Quote Quote by jaumzaum View Post
In (C) we have a sphere initially moving up an inclined plane, without sliding. Is it possible? I mean; if there was a friction upwards, a would be increasing and γ decreasing, but if there was a friction downwards, a would be decreasing and γ increasing, both things are imposible. So is there impossible to be a sphere rolling up an inclined plane without sliding?
Yes, the ball can roll upward the slope. Have you tried to roll up a real ball along a real slope? What happened?

Gravity would decelerate the CM of the ball. To keep it rolling, (so keeping the contact surfaces in rest with respect each other) the angular speed has to slow down, too. So the static friction provides a torque with respect to the CM which decelerates rotation. So it points upward.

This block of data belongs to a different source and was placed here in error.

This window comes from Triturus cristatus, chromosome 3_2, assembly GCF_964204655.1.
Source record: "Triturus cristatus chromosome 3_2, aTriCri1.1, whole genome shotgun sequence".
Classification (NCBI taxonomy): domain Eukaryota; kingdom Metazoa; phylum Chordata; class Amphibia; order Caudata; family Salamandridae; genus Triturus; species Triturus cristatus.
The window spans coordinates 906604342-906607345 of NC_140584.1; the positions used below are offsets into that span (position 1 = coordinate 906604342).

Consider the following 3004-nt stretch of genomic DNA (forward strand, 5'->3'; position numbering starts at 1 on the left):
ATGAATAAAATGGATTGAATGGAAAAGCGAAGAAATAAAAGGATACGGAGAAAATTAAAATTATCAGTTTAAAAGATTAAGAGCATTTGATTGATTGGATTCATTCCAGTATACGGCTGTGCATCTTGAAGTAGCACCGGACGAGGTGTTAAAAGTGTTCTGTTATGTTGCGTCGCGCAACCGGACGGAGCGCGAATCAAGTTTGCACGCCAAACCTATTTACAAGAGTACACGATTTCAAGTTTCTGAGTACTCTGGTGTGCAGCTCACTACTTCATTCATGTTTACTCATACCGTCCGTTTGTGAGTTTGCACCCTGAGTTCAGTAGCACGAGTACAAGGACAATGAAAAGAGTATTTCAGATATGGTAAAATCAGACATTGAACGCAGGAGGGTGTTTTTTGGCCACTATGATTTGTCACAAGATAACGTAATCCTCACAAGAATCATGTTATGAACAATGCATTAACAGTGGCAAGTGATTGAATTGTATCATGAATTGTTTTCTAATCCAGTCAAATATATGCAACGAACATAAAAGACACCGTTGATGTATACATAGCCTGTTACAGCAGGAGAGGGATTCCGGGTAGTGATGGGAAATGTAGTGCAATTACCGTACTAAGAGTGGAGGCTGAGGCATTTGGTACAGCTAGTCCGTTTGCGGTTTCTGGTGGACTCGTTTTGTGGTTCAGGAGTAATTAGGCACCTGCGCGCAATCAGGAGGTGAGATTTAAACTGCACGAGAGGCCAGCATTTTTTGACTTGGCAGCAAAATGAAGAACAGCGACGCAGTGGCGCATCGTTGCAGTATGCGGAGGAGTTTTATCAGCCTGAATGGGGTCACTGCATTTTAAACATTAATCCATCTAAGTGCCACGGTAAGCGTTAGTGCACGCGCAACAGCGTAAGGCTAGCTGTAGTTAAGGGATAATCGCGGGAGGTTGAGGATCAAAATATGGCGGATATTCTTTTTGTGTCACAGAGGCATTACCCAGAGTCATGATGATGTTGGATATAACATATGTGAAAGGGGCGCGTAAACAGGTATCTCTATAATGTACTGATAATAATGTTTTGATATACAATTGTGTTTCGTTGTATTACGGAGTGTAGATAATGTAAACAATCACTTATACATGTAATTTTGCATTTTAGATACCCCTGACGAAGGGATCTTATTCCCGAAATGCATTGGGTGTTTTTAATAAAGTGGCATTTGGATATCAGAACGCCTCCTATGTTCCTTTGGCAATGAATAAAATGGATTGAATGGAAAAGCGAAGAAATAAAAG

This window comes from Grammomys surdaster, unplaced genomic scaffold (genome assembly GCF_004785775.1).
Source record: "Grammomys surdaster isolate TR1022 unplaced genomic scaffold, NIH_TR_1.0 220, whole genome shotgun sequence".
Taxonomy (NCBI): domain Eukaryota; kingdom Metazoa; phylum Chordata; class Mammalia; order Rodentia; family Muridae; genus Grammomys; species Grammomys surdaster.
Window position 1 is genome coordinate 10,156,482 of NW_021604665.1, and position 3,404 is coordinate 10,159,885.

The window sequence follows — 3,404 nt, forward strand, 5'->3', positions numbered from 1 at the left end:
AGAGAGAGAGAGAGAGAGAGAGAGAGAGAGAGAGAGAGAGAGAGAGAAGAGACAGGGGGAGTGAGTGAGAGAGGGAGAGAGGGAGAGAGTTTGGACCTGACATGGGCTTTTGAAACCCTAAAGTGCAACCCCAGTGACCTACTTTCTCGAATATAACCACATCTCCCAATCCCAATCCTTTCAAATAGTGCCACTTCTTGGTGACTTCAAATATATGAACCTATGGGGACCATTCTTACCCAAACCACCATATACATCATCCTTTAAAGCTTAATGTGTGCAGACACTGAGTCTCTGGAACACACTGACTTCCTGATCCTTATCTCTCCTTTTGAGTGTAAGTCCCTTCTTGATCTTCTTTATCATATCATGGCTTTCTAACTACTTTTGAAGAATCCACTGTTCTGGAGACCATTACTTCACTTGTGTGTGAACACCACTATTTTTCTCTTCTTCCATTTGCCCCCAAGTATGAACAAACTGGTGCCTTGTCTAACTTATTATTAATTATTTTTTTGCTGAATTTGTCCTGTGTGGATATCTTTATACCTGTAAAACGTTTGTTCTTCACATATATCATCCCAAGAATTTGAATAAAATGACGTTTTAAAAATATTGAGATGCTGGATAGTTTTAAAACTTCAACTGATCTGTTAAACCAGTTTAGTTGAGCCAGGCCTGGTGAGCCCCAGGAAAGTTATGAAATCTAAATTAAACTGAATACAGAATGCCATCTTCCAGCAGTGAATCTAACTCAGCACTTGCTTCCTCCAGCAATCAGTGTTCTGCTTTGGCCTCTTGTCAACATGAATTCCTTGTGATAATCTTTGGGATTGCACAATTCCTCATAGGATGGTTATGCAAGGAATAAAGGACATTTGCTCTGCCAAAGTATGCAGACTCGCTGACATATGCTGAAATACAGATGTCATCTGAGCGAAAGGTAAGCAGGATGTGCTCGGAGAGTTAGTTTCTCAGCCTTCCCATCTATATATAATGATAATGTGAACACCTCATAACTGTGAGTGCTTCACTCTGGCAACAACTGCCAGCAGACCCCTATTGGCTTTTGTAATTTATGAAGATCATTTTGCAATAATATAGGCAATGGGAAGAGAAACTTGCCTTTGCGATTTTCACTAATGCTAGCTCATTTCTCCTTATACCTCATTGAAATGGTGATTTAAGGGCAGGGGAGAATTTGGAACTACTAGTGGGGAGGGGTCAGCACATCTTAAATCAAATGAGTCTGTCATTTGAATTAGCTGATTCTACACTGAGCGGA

Quote Quote by jaumzaum View Post
And a general question: How is the direction of the static friction determined generally? I've learned friction is opposite to the displacement of the body in relation to the plane of the friction but if we have a body rolling without sliding, the contact point have instantaneous velocity = 0, so there is no instantaneous displacement from the ground, where should the friction be?
The static friction prevents relative motion of the surfaces in contact. Assume there is no friction first and figure out in what direction would the surface of the body in contact with the ground accelerate. Friction is opposite to it.

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Mar5-13, 10:08 AM
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Thanks!
One last question:

The static friction prevents relative motion of the surfaces in contact. Assume there is no friction first and figure out in what direction would the surface of the body in contact with the ground accelerate. Friction is opposite to it.